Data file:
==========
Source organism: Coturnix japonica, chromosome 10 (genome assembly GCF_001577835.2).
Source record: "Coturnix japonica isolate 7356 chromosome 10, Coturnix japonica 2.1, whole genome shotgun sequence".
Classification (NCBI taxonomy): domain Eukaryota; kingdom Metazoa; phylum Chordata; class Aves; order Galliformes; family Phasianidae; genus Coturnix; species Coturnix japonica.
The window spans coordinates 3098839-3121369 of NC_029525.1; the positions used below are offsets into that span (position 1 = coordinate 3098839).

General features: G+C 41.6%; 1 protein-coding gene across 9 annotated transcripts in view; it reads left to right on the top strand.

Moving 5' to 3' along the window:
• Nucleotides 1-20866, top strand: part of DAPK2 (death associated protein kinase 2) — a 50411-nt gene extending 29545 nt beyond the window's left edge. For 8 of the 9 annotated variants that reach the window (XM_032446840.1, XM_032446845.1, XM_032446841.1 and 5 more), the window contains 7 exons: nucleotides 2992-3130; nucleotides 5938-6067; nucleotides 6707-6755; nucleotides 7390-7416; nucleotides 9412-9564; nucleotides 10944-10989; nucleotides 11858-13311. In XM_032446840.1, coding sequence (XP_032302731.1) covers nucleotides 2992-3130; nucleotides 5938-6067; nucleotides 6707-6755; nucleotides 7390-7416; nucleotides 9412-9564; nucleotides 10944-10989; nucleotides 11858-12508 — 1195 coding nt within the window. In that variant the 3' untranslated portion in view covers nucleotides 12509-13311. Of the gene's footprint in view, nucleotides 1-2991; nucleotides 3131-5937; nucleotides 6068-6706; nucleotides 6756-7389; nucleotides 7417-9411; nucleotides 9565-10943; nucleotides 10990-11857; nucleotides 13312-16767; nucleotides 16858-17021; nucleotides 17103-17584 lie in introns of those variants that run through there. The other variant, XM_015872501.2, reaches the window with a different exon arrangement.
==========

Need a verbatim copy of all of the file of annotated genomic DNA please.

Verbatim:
Source organism: Coturnix japonica, chromosome 10 (genome assembly GCF_001577835.2).
Source record: "Coturnix japonica isolate 7356 chromosome 10, Coturnix japonica 2.1, whole genome shotgun sequence".
Classification (NCBI taxonomy): domain Eukaryota; kingdom Metazoa; phylum Chordata; class Aves; order Galliformes; family Phasianidae; genus Coturnix; species Coturnix japonica.
The window spans coordinates 3098839-3121369 of NC_029525.1; the positions used below are offsets into that span (position 1 = coordinate 3098839).

General features: G+C 41.6%; 1 protein-coding gene across 9 annotated transcripts in view; it reads left to right on the top strand.

Moving 5' to 3' along the window:
• Nucleotides 1-20866, top strand: part of DAPK2 (death associated protein kinase 2) — a 50411-nt gene extending 29545 nt beyond the window's left edge. For 8 of the 9 annotated variants that reach the window (XM_032446840.1, XM_032446845.1, XM_032446841.1 and 5 more), the window contains 7 exons: nucleotides 2992-3130; nucleotides 5938-6067; nucleotides 6707-6755; nucleotides 7390-7416; nucleotides 9412-9564; nucleotides 10944-10989; nucleotides 11858-13311. In XM_032446840.1, coding sequence (XP_032302731.1) covers nucleotides 2992-3130; nucleotides 5938-6067; nucleotides 6707-6755; nucleotides 7390-7416; nucleotides 9412-9564; nucleotides 10944-10989; nucleotides 11858-12508 — 1195 coding nt within the window. In that variant the 3' untranslated portion in view covers nucleotides 12509-13311. Of the gene's footprint in view, nucleotides 1-2991; nucleotides 3131-5937; nucleotides 6068-6706; nucleotides 6756-7389; nucleotides 7417-9411; nucleotides 9565-10943; nucleotides 10990-11857; nucleotides 13312-16767; nucleotides 16858-17021; nucleotides 17103-17584 lie in introns of those variants that run through there. The other variant, XM_015872501.2, reaches the window with a different exon arrangement.